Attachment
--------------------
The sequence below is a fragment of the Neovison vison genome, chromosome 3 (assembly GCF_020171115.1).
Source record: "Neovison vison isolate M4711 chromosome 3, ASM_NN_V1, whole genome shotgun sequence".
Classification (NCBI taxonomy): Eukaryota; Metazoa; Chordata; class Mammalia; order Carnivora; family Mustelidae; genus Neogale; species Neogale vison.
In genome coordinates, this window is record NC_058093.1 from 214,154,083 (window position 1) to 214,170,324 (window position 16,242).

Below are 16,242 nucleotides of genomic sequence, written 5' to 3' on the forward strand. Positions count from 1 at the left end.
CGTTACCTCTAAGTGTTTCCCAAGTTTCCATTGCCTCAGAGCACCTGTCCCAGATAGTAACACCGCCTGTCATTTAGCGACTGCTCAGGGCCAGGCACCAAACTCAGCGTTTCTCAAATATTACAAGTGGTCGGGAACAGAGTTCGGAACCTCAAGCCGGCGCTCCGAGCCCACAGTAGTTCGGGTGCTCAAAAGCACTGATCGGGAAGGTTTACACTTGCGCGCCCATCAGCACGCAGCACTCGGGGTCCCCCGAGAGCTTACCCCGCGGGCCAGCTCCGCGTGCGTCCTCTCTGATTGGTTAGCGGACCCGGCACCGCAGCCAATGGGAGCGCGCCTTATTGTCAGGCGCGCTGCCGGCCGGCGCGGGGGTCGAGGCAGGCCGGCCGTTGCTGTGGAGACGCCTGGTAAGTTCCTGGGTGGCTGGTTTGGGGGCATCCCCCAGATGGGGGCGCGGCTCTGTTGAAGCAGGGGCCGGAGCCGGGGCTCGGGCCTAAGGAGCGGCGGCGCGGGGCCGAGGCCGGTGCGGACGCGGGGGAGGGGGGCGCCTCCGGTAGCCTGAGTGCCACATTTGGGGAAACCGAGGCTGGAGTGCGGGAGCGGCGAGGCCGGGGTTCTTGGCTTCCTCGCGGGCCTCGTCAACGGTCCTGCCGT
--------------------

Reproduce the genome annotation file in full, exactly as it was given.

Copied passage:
The sequence below is a fragment of the Neovison vison genome, chromosome 3 (assembly GCF_020171115.1).
Source record: "Neovison vison isolate M4711 chromosome 3, ASM_NN_V1, whole genome shotgun sequence".
Classification (NCBI taxonomy): Eukaryota; Metazoa; Chordata; class Mammalia; order Carnivora; family Mustelidae; genus Neogale; species Neogale vison.
In genome coordinates, this window is record NC_058093.1 from 214,154,083 (window position 1) to 214,170,324 (window position 16,242).

Below are 16,242 nucleotides of genomic sequence, written 5' to 3' on the forward strand. Positions count from 1 at the left end.
CGTTACCTCTAAGTGTTTCCCAAGTTTCCATTGCCTCAGAGCACCTGTCCCAGATAGTAACACCGCCTGTCATTTAGCGACTGCTCAGGGCCAGGCACCAAACTCAGCGTTTCTCAAATATTACAAGTGGTCGGGAACAGAGTTCGGAACCTCAAGCCGGCGCTCCGAGCCCACAGTAGTTCGGGTGCTCAAAAGCACTGATCGGGAAGGTTTACACTTGCGCGCCCATCAGCACGCAGCACTCGGGGTCCCCCGAGAGCTTACCCCGCGGGCCAGCTCCGCGTGCGTCCTCTCTGATTGGTTAGCGGACCCGGCACCGCAGCCAATGGGAGCGCGCCTTATTGTCAGGCGCGCTGCCGGCCGGCGCGGGGGTCGAGGCAGGCCGGCCGTTGCTGTGGAGACGCCTGGTAAGTTCCTGGGTGGCTGGTTTGGGGGCATCCCCCAGATGGGGGCGCGGCTCTGTTGAAGCAGGGGCCGGAGCCGGGGCTCGGGCCTAAGGAGCGGCGGCGCGGGGCCGAGGCCGGTGCGGACGCGGGGGAGGGGGGCGCCTCCGGTAGCCTGAGTGCCACATTTGGGGAAACCGAGGCTGGAGTGCGGGAGCGGCGAGGCCGGGGTTCTTGGCTTCCTCGCGGGCCTCGTCAACGGTCCTGCCGT